With the amenities being virtually identical when we compared all campsites at Taylor Park, we chose our sites based on proximity to Granger Lake. With that criteria, those winning our favorites category were campsites 12 (our site) and 13. There was a path through the brush and trees just to the left of campsite 13 which led directly to the shoreline. A short hike took us to the lake for swimming, floating, fishing, etc.


Short Walk to Granger Lake

Short Walk to Granger Lake

Hiking at Taylor Park

Taylor Park has over 5 miles of trails (one way) which start from the East Trailhead, loop around the campground, pass by two bridges and the West Trailhead and end at a Primitive Campground. We enjoyed hiking on two of our evenings along parts of the Comanche Bluff Trail that were parallel to the southern side of the lake as well as those looping the campground. We started our first hike between campsites 4 and 6 where the trail was surrounded by trees and brush. Shortly after beginning we came upon a bridge which, after walking across, we learned was the Hoxie Bridge.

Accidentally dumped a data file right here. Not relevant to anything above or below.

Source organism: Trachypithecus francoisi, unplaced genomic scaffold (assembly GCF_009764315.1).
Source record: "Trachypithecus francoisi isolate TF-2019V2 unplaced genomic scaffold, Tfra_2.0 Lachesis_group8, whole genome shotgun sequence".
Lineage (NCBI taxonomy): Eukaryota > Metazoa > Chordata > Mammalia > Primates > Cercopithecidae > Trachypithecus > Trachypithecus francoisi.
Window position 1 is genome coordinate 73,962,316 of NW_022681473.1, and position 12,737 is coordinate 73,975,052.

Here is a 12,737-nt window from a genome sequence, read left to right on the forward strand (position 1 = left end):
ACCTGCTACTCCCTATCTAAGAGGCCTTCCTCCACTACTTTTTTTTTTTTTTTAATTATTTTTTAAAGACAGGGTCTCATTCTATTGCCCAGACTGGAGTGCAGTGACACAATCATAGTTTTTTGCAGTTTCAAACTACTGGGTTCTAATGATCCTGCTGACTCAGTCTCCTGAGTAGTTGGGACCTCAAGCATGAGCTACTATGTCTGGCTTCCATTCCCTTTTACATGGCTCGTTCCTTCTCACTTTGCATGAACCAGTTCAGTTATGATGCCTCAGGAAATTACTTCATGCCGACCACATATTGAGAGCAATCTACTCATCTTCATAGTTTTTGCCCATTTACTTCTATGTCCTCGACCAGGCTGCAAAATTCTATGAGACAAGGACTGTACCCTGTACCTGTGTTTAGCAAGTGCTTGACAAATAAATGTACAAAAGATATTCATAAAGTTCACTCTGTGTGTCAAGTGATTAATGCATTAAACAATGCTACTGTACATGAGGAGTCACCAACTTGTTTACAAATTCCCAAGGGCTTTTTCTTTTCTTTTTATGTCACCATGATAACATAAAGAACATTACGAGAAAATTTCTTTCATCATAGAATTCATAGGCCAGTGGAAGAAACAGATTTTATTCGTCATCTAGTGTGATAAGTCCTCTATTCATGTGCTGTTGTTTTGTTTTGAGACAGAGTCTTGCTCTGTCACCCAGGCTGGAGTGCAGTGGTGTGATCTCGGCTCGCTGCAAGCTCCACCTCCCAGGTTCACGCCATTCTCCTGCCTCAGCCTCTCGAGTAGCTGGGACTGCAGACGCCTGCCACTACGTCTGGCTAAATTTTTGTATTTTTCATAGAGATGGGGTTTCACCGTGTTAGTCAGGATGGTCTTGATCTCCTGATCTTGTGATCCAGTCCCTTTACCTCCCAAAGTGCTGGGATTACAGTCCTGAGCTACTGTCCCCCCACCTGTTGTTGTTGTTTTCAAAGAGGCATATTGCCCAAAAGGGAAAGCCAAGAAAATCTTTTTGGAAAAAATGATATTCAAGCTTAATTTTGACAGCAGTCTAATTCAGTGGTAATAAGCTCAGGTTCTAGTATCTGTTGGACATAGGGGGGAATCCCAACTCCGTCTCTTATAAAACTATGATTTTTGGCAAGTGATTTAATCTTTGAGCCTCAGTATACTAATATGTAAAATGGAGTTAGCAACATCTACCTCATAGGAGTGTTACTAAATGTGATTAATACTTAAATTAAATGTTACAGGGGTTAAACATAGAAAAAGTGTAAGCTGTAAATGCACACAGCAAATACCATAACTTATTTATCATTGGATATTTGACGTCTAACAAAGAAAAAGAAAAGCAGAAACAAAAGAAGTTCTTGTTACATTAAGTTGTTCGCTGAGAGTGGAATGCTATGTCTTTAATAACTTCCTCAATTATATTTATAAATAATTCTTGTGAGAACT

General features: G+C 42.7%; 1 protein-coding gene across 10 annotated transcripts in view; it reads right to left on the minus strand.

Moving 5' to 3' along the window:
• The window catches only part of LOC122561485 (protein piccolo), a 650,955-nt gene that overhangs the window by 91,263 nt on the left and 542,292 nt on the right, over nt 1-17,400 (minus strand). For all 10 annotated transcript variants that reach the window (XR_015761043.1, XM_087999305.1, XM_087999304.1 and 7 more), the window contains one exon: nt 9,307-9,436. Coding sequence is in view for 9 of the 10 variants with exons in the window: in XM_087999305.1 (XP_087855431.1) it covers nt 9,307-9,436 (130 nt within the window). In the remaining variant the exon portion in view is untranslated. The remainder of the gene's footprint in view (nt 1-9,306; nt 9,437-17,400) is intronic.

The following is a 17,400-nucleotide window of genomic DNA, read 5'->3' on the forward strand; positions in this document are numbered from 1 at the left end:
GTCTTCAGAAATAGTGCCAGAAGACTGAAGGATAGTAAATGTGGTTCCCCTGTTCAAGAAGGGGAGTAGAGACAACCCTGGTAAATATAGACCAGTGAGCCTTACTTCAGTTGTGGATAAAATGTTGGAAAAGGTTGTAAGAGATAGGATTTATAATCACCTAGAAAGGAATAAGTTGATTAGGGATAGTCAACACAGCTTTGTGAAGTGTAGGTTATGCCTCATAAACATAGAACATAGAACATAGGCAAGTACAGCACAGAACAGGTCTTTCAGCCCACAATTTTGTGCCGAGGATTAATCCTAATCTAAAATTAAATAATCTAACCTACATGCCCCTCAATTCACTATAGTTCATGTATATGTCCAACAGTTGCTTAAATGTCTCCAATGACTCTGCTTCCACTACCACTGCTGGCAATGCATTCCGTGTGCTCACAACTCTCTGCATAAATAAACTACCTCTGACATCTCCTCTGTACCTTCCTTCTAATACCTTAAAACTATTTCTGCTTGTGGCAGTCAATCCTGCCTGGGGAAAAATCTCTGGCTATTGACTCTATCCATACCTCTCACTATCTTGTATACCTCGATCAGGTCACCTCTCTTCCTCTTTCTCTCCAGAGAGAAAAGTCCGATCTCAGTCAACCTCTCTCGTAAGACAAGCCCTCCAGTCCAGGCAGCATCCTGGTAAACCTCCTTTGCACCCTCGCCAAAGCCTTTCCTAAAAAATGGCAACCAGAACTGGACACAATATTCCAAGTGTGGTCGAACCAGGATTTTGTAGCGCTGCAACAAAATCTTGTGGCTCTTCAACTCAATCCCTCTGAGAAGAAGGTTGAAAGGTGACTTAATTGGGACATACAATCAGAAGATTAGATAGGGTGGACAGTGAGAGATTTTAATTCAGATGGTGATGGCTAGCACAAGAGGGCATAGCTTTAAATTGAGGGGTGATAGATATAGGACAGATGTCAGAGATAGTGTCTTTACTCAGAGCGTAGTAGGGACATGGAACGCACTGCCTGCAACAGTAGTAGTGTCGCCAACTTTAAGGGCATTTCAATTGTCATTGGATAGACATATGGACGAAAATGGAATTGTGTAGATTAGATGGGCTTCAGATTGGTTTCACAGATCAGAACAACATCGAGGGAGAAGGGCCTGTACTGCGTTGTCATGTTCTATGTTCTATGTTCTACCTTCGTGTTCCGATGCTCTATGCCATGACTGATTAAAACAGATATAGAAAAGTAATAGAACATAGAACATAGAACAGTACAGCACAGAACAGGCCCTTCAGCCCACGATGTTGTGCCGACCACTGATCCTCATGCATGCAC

Approaching Hoxie Bridge

Approaching Hoxie Bridge

According to a sign on the far side, the bridge which originally spanned across the San Gabriel River was washed downstream in a 1921 flood. Shortly thereafter, the bridge was reconstructed by a team of convict laborers. Legend has it that a troublemaker prisoner was shot to death by a guard and his body was hung from a tree nearby as a warning to others. Following the death, the area was said to be haunted by the headless ghost of the prisoner.


"The Haunting of Hoxie Bridge"

"The Haunting of Hoxie Bridge"

After reading about the bridge which was both dismantled in 1979 and moved to its current location in 1982 by the US Army Corps of Engineers, we continued on the trail for about another 1/4 mile until we reached the east trailhead.


Comanche Bluff Trail East Trailhead

Comanche Bluff Trail East Trailhead